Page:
In the latest experiments, the quantum information is stored in the amplitude (vertical position) and phase (horizontal position) of the microwave pulse, or waveform, similar to the way some cellular telephones work, Lehnert says. Although this is a classical approach, the experiments are quasi-quantum because the fluctuations, or "noise," in the measurements are quantum mechanical, Lehnert says.
In 8,000 tries, the research team was able to prepare, transfer, store and recapture information 65 percent of the time. This is a good level of efficiency given the early stage of global research on quantum memories; competing quantum memory devices include special crystals and, in nonsolid systems, atomic gases. In the future, researchers plan to combine qubits with the micro-drum, which could serve as either a quantum memory or as an interface between otherwise incompatible systems such as those operating at microwave and optical frequencies. The advance may benefit fundamental physics experiments, quantum information systems and precise force sensing.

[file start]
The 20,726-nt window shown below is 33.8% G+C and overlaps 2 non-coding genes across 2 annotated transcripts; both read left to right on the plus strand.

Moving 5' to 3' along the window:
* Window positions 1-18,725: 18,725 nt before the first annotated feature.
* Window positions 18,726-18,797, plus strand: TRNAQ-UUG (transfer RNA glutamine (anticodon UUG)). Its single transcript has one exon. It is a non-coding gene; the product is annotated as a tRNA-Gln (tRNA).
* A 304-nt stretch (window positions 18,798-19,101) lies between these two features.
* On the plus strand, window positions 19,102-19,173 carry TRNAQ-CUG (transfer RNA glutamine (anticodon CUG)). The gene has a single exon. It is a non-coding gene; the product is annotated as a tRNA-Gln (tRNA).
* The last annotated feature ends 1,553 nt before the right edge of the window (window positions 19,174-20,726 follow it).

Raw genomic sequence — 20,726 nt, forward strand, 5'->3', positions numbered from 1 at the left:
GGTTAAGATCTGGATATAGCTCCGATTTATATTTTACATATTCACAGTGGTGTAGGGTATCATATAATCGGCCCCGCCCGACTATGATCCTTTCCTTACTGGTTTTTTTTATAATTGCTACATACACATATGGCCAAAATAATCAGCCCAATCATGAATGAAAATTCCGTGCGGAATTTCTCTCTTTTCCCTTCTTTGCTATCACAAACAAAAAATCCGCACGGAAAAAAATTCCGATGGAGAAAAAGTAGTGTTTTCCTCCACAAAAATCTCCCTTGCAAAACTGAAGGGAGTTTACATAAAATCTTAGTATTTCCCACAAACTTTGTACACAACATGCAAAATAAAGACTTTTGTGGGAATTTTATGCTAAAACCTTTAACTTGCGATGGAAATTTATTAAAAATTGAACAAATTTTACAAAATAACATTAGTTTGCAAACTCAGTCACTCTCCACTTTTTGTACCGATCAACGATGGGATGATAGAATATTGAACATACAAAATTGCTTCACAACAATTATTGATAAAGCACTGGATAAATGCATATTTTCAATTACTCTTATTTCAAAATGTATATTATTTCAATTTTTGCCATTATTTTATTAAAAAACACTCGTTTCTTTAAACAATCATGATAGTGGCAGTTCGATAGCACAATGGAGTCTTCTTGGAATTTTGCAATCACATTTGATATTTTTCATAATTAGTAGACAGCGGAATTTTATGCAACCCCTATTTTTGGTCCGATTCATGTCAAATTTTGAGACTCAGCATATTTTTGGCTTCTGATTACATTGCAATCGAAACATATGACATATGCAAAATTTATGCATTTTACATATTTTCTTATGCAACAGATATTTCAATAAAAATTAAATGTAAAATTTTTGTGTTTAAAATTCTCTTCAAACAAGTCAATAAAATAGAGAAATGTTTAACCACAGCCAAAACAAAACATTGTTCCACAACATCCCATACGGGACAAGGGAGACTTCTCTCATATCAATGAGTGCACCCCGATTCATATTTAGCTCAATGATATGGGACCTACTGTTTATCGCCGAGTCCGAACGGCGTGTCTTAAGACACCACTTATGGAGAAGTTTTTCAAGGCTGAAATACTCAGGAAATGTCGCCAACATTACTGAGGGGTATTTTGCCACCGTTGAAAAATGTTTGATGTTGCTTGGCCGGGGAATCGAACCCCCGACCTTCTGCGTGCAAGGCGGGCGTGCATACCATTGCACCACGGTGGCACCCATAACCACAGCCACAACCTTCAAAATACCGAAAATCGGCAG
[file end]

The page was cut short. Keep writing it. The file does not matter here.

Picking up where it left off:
The experiments were performed at JILA, a joint institute of NIST and the University of Colorado Boulder, and co-authors include physicists from NIST's Boulder campus. The research was supported by the Defense Advanced Research Projects Agency, the National Science Foundation and NIST.
* T.A. Palomaki, J.W. Harlow, J.D. Teufel, R.W. Simmonds and K.W. Lehnert. Coherent state transfer between itinerant microwave fields and a mechanical oscillator. Nature. Vol. 495 p. 210. March 14, 2013. doi:10.1038/nature11915.
** Read about SEAC at http://museum.nist.gov/panels/seac/seacover.htm.
*** See July 6, 2011, NIST news announcement, "Cooler Than Ever: NIST Mechanical Micro-Drum Chilled to Quantum Ground State," at www.nist.gov/pml/div686/drum-070611.cfm.